One of the most difficult yet entertaining parts of my job is to be a “pet psychologist." I often hear a client say that his dog was “mad” at him, so the furry beast destroyed the living room while he was away. Some dogs even go so far as to bite and become aggressive before their owners’ departure. Many people also claim that “presents” their pets left on the floor are personal attacks, imagining the mischievous thoughts as they decided which rug to soil. Among the numerous behavioral conditions I encounter, these destructive behaviors can point to a diagnosis of separation anxiety.
Dogs that are separation anxious usually behave normally when their owners are present. However, after owners are gone, they panic and can have a wide range of symptoms — from mild signs such as drooling and not eating — to destroying parts of the home and suffering injuries in their escape attempts. Most of the behaviors occur immediately after departure, so an accident on the floor just before an owner returns from a long day is not anxiety related. A hidden video camera may be useful in diagnosis if the signs are not completely clear. Separation anxiety can occur in young dogs that never fully adapt to being separated from their owners, or can be triggered at an older age by a move or major event. This condition may also be more common in dogs with other anxiety disorders, such as noise phobias.
We can manage or attempt to treat separation anxiety. Management involves arranging the dog’s day so that people are always present, or taking the dog to daycare. Simple changes such as allowing the dog to have free run of the home versus one room, or confining the dog to a crate while the owner is gone could help — but often do not. In fact, crating an anxious dog may be dangerous, as teeth can be damaged on the metal bars during escape attempts. Only try this after discussing your dog’s situation with your veterinarian.
Treatment for separation anxiety usually begins with a behavior modification plan. For food motivated pets, a Kong toy stuffed with treats or frozen peanut butter may be all it takes to “forget” about panicking when their beloved owner leaves. Most anxious dogs are not so easily fooled — so the next step is to change the departure routine. I tell clients to leave the house through a different door, or change the order of events in their morning routine (these “cues” cause anxiety to build even before they leave). If a dog sees an owner leave the house without a coat or shoes, he will be more likely to think the person will come right back inside, and not have a panic episode for the entire day. You get the idea … be creative!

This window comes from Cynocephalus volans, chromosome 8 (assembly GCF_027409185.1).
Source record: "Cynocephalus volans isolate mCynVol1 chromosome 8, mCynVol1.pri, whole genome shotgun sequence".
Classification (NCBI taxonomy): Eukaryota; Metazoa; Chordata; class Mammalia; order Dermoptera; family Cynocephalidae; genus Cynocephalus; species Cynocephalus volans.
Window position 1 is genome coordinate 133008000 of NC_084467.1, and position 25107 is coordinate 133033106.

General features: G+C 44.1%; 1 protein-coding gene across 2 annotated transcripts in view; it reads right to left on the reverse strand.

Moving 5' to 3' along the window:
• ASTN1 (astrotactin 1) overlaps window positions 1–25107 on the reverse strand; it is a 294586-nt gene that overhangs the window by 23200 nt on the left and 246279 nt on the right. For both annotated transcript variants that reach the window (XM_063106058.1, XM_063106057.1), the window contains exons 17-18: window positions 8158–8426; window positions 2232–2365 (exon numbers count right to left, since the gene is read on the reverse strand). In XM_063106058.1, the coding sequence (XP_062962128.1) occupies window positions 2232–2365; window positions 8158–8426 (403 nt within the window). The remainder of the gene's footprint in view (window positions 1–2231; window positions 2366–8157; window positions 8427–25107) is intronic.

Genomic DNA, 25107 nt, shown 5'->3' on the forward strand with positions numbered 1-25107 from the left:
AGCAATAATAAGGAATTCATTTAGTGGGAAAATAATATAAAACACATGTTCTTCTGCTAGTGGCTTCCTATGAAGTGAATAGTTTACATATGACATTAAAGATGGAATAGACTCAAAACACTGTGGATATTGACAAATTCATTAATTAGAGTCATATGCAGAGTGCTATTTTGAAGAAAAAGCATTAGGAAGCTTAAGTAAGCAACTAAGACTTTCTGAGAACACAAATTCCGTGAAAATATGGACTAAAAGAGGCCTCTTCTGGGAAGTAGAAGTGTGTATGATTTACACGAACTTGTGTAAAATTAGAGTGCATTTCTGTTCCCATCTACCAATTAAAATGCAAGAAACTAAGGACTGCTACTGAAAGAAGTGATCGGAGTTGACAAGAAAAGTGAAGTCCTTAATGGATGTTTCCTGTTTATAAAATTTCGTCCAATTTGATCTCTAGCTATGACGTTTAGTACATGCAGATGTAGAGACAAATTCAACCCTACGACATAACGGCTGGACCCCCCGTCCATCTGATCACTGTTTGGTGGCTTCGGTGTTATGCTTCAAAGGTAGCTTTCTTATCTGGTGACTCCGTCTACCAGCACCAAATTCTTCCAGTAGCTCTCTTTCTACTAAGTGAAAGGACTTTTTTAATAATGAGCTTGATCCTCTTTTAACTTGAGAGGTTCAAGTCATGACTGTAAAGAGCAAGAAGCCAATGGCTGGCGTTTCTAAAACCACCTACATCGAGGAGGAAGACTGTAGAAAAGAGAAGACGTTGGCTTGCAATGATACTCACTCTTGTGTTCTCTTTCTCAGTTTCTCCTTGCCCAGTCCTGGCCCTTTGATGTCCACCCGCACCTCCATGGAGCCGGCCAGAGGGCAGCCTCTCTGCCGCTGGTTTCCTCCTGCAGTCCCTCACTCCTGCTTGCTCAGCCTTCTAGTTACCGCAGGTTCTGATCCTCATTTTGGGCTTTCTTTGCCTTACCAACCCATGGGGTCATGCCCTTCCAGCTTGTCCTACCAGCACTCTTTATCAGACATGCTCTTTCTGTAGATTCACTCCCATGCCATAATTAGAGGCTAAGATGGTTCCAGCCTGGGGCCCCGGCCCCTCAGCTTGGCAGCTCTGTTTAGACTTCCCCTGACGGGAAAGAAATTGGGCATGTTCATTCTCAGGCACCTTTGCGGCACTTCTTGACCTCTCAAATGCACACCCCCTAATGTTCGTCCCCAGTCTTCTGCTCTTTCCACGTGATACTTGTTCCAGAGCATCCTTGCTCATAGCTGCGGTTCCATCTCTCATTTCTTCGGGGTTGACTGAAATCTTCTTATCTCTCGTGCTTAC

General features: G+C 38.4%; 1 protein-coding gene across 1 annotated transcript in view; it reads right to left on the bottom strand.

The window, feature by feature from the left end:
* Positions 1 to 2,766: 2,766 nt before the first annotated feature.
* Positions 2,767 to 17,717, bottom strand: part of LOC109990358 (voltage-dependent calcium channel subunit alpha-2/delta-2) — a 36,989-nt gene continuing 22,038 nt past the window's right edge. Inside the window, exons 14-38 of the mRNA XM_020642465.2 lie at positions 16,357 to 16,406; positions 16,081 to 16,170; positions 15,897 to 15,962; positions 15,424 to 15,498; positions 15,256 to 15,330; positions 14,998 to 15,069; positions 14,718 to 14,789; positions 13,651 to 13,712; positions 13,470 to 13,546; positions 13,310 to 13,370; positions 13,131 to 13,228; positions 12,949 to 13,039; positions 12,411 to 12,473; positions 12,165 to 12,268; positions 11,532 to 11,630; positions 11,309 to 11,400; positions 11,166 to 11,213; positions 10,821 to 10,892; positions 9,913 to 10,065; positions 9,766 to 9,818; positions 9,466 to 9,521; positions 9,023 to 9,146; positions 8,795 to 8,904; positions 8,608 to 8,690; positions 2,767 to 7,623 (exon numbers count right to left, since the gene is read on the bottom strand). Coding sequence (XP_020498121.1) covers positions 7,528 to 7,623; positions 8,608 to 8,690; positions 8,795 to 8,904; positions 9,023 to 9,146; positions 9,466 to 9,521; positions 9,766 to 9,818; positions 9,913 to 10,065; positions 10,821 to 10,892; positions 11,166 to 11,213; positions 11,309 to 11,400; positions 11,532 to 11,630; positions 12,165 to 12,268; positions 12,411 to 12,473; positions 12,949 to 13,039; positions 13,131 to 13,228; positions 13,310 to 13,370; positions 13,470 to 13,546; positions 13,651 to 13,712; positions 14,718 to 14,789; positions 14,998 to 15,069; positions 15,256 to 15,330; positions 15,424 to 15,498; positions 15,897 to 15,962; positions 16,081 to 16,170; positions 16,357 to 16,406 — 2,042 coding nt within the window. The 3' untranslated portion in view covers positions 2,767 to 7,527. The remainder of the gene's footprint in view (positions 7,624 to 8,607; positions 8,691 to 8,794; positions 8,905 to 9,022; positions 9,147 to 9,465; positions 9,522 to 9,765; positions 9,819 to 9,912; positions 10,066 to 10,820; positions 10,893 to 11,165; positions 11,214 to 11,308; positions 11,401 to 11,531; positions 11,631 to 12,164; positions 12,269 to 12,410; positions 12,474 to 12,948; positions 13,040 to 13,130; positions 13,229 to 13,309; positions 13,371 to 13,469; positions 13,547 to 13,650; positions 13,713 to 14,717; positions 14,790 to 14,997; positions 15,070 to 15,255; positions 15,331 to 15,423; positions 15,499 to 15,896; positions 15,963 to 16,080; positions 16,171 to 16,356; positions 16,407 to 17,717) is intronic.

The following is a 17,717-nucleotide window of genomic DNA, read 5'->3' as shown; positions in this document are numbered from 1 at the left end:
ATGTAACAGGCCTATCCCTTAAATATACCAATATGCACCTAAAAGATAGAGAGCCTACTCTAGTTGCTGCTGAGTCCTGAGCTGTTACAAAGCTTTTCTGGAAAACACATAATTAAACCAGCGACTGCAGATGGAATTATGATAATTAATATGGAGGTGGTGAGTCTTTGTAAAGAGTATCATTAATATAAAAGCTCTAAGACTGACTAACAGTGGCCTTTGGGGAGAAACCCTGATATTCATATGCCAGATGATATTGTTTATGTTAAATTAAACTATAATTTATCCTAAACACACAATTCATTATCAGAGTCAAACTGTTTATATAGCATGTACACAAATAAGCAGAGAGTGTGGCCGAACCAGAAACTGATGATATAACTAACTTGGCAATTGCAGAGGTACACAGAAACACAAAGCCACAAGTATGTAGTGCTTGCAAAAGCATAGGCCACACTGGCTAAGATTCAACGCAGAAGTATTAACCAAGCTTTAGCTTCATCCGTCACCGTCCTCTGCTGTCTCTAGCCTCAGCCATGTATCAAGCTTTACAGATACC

Over time, dogs can be desensitized to departure cues. This means they have to see cues without an associated departure. Picking up the keys and putting them back down repeatedly is an example. Picking up the keys and giving a treat is an example of counterconditioning — associating a bad cue with a good reward. Gradually, the morning routine can become a positive experience, and decreasing the anxiety will decrease the likelihood of a destructive panic event.
Many dogs need medical therapy for control of anxiety, especially if a behavior modification plan is not enough, and I do not hesitate to use medical intervention immediately in patients suffering from severe anxiety. Humans with anxiety disorders truly suffer, so imagine what it must be like for a pet that cannot understand his ailment. As angry as a person may be that his dog just chewed up the leather sofa, he must remember that the dog did not have “fun” doing it, nor did the dog intend to “get revenge.” Medications include natural supplements for mild cases to heavy anxiolytics that can cause sedation. Discuss medical treatment with your veterinarian, and never use your own medications on your pets without asking!
Most anxiety conditions worsen with age, so talk to your veterinarian now if you suspect your dog may have separation anxiety. If your dog has been treated for separation anxiety, be aware that a move, vacation, or a change in the household could cause a relapse. Don’t consider getting rid of a problem dog until these recommended steps have been tried. You may just find you can live in peace and harmony with your little gremlin, after all!
Dr. Sara Smith is a 2008 graduate of the Ohio State University College of Veterinary Medicine and an associate veterinarian at Delphos Animal Hospital. She resides near Spencerville with her husband, Brian, son Owen, daughter Evelyn, two dogs and five cats.